Wednesday, August 13, 2008
PARENTS TELL IVF TECHNIQUE SUCCESS
Evie Bloomer is the first IVF baby to be born in the UK using a pioneering technique to freeze embryos.
And Evie's parents, Ian and Rebecca, said they wanted their story to inspire other childless couples trying for a baby not to give up hope.
The childhood sweethearts, from Cwmbran, South Wales, had been trying for a baby since they married in 2001. But tests revealed that Mrs Bloomer, 28, had endometriosis, a condition which was making it difficult for her to conceive.
Desperate for a baby, the couple attended the IVF clinic at the University Hospital of Wales, Cardiff. After one failed attempt the hospital offered the Bloomers a new way of freezing their unused embryos - embryo vitrification - that gave them a better chance of survival when they were ready to try again. Mrs Bloomer fell pregnant almost immediately using one of these embryos and became the proud mother of a healthy baby girl on July 23.
She said: "I hope that if anybody going through treatment sees us and sees Evie it gives them one last little bit of hope to go for it."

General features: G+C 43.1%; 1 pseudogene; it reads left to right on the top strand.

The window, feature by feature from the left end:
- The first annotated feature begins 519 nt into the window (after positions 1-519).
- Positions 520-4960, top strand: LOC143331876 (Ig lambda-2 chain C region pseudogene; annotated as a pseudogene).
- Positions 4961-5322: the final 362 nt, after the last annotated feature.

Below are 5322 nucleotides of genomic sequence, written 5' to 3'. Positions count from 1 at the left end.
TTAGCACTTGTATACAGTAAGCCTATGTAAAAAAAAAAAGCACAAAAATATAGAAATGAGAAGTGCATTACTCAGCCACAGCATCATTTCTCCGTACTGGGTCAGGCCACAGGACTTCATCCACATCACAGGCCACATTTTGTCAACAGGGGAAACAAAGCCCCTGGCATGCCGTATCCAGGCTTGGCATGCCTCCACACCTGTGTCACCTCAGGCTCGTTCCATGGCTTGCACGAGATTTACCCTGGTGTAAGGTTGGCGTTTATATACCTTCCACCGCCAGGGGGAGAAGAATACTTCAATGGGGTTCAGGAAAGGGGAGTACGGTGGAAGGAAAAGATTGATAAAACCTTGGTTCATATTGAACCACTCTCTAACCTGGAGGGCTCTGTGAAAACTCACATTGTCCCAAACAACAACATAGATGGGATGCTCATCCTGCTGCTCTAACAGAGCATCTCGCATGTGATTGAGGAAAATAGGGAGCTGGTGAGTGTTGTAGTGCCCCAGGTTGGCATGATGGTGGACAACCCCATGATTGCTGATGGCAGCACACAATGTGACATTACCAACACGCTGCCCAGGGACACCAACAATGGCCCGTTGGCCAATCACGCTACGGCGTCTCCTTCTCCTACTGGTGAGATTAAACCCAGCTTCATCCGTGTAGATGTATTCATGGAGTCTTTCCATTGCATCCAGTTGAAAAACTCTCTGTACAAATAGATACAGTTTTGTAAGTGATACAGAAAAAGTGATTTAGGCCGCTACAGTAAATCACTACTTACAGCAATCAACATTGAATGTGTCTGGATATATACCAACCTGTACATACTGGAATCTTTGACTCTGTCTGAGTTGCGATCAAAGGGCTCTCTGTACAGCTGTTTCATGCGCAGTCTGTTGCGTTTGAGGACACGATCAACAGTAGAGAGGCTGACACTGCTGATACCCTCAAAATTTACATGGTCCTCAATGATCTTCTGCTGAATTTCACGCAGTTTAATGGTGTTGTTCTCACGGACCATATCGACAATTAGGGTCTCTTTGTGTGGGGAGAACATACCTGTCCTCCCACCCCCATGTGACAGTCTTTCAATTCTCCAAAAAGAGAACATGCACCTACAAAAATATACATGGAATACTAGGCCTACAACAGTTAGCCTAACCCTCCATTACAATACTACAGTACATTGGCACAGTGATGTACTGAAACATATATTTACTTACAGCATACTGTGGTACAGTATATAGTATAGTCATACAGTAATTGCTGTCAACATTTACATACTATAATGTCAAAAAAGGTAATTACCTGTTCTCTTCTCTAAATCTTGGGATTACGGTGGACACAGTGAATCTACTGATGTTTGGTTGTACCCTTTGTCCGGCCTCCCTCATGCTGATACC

Lyndon Miles, head of embryology and andrology for IVF Wales, explained how it works: "Vitrification involves rapidly cooling and storing cells at very low temperatures for future use.
"An IVF cycle produces a number of embryos. Those that aren't immediately transferred back to the patient and that are of good enough quality are cooled slowly to the temperature of liquid nitrogen (-196C) and stored until needed.
"Conventional slow freezing creates ice crystals which can damage the embryo as it is thawed. Vitrification differs from traditional cooling and storing techniques in that it allows instantaneous 'glass-like' solidification of eggs and embryos without the formation of ice crystals. Since no ice crystals form, a much greater percentage of embryos survive thawing following vitrification. With conventional freezing methods, post-thaw survival rates vary from 50% to 80% whereas we have achieved 98% with vitrification."
Mr Miles said 17 out of the 39 women offered the treatment so far had fallen pregnant. Four of those are expecting twins.
He said the process would also be helpful to women diagnosed with cancer who want to freeze a number of eggs in case chemotherapy leaves them infertile. It may also be used to allow women to delay motherhood by "banking" eggs while they are at their fertile peak and using them later after fertility has declined.
SOURCE: The Press Association